name for which is "The Aerodynamic Ceiling".
Dutch Roll is stability related characteristic and occurs when the Lateral Static
Stability is greater than the Directional Static Stability. Shock waves have no
influence on Dutch Roll.
The local speed of sound is dependent on temperature only. The lower the
temperature, the lower the local speed of sound; and vice versa.
Stall speed does not vary with Density Altitude. However, at very high altitudes
the stall speed will start to increase due to increasing Mach number
(compressibility effects).
The Mach-trim function is installed on most commercial jets in order to minimize
the adverse effects of changes in the position of centre of pressure.
What happens to lateral stability when flaps are extended? Lateral stability is
decreased.
A downward adjustment of a trim tab in the longitudinal control system has the
following effect: the stick position stability remains constant.
During a phugoid altitude varies significantly, but during a short period oscillation
it remains approximately constant.

An increase of 10kt from the trimmed position at high speed has less effect on the
stick force than an increase of 10kt from the trimmed position at low speed.
Static lateral stability will be decreased by: the use of a low, rather than high,
wing mounting.
Dutch roll will be corrected by a yaw damper.
Static lateral stability will be decreased by: reducing wing sweepback.
This information provided is of a Cmcg diagram, showing moment about the CG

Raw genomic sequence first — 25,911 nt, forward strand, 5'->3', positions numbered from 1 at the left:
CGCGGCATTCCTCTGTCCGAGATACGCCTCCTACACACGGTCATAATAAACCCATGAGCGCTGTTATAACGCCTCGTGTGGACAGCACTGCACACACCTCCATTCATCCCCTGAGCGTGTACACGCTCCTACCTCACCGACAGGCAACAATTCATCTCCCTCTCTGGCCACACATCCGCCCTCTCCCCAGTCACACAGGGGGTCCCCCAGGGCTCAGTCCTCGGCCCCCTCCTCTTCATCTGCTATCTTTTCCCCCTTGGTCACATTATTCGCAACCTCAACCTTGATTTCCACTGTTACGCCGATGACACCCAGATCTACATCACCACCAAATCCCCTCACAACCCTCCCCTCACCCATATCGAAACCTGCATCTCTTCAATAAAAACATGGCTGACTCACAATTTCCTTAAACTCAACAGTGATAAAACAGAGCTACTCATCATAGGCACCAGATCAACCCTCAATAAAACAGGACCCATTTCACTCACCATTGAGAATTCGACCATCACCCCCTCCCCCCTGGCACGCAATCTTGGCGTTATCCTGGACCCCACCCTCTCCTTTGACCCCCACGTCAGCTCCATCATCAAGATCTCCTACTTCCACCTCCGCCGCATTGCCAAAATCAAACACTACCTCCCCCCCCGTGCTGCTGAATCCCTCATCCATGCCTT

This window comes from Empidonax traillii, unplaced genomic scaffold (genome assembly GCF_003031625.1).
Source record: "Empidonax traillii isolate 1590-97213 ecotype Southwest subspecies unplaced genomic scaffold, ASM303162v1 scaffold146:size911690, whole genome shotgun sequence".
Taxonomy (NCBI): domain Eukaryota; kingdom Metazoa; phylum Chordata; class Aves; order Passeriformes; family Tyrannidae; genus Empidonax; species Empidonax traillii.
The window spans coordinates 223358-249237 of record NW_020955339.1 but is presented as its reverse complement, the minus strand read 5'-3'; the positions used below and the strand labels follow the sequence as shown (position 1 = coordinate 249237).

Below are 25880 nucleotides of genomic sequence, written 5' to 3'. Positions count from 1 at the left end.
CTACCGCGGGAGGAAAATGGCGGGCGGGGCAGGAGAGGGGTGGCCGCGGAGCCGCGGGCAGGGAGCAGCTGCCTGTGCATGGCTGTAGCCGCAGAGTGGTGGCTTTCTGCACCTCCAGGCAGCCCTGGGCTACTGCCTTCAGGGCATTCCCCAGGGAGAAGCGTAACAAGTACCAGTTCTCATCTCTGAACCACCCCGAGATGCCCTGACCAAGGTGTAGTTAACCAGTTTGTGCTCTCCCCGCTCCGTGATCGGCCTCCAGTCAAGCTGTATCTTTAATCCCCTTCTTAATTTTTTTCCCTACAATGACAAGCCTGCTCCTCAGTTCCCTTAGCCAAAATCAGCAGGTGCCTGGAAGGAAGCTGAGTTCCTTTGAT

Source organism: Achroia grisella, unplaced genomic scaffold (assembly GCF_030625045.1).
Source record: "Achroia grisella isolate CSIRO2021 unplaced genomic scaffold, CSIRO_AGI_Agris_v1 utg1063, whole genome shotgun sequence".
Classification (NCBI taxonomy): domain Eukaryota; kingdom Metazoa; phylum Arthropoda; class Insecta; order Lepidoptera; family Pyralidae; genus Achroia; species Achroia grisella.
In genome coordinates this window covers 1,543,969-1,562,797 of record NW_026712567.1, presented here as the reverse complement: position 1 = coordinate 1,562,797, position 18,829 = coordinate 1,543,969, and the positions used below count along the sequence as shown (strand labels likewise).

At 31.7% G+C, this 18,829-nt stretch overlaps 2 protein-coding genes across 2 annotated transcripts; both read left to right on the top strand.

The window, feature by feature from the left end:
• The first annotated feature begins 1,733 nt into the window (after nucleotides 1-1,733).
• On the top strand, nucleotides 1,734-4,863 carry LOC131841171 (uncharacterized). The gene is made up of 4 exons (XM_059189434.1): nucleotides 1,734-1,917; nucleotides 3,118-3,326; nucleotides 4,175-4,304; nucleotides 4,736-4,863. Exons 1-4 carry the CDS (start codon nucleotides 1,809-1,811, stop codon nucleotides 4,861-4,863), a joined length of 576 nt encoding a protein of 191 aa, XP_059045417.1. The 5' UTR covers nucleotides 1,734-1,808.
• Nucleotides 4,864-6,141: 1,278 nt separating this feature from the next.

against alpha In Part 1 the aircraft wants to pitch up, but as alpha increases the
pitch up force gets less and less i.e. it is self correcting and thus positively stable.
Where the trace crosses the horizontal line Cmcg is zero, the aircraft neither wants
to go nose up nor nose down. In fact it is "in trim" in both places.
At Point 2 just briefly, changing alpha has no effect on the nose up or down
moment so the aircraft is neutrally longitudinally stable.
In Part 3, unfortunately for the pilot, any increase in alpha will increase the nose
up moment. The aircraft is negatively stable - unstable. In fact this is typical of the
entry into an irrecoverable deep stall.
The slope of the line shows stability or not, above or below the horizontal axis
shows where the nose will want to go if you let go of the stick

Static lateral stability will be increased by: increasing wing sweepback.


What is predominantly used to set the Tail Horizontal Stabilizer for Take-off? CG.
Static directional stability is the: tendency of an aeroplane to recover from a skid
with the rudder free.
Forward movement of the CG will reduce control response and increase stability.
How can the designer of an aeroplane with straight wings increase the static
lateral stability? By increasing the aspect ratio of the vertical stabilizer, whilst
maintaining a constant area.
The pitching moment versus angle of attack line in the diagram, which
corresponds to a CG located at the neutral point of a given aeroplane at low and
moderate angles of attack is: line 2.

The Neutral Point is the position of the CG that gives the aircraft neutral
longitudinal static stability.

The effect of a high wing with zero dihedral is Positive dihedral effect.